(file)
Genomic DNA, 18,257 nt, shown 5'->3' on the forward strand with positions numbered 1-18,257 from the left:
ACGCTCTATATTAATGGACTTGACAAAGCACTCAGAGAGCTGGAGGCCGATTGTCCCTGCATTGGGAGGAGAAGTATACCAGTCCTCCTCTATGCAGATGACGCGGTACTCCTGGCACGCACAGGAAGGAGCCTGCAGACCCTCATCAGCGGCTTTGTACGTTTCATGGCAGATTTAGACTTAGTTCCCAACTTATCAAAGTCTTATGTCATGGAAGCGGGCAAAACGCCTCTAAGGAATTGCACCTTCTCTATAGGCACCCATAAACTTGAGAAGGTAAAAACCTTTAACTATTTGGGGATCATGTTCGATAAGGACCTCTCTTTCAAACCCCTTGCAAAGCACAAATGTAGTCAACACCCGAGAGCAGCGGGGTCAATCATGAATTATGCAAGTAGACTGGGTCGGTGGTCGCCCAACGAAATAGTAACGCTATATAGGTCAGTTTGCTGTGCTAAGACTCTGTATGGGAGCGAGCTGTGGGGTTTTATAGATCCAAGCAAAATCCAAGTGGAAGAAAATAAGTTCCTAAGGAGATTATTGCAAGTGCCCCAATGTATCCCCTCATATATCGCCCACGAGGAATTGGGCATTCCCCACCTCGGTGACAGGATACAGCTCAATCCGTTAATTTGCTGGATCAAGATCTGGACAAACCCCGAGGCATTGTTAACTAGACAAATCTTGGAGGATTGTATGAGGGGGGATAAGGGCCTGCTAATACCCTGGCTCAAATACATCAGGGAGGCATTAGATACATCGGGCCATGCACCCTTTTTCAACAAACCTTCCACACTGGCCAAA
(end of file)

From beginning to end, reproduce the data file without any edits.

Genomic DNA, 18,257 nt, shown 5'->3' on the forward strand with positions numbered 1-18,257 from the left:
ACGCTCTATATTAATGGACTTGACAAAGCACTCAGAGAGCTGGAGGCCGATTGTCCCTGCATTGGGAGGAGAAGTATACCAGTCCTCCTCTATGCAGATGACGCGGTACTCCTGGCACGCACAGGAAGGAGCCTGCAGACCCTCATCAGCGGCTTTGTACGTTTCATGGCAGATTTAGACTTAGTTCCCAACTTATCAAAGTCTTATGTCATGGAAGCGGGCAAAACGCCTCTAAGGAATTGCACCTTCTCTATAGGCACCCATAAACTTGAGAAGGTAAAAACCTTTAACTATTTGGGGATCATGTTCGATAAGGACCTCTCTTTCAAACCCCTTGCAAAGCACAAATGTAGTCAACACCCGAGAGCAGCGGGGTCAATCATGAATTATGCAAGTAGACTGGGTCGGTGGTCGCCCAACGAAATAGTAACGCTATATAGGTCAGTTTGCTGTGCTAAGACTCTGTATGGGAGCGAGCTGTGGGGTTTTATAGATCCAAGCAAAATCCAAGTGGAAGAAAATAAGTTCCTAAGGAGATTATTGCAAGTGCCCCAATGTATCCCCTCATATATCGCCCACGAGGAATTGGGCATTCCCCACCTCGGTGACAGGATACAGCTCAATCCGTTAATTTGCTGGATCAAGATCTGGACAAACCCCGAGGCATTGTTAACTAGACAAATCTTGGAGGATTGTATGAGGGGGGATAAGGGCCTGCTAATACCCTGGCTCAAATACATCAGGGAGGCATTAGATACATCGGGCCATGCACCCTTTTTCAACAAACCTTCCACACTGGCCAAA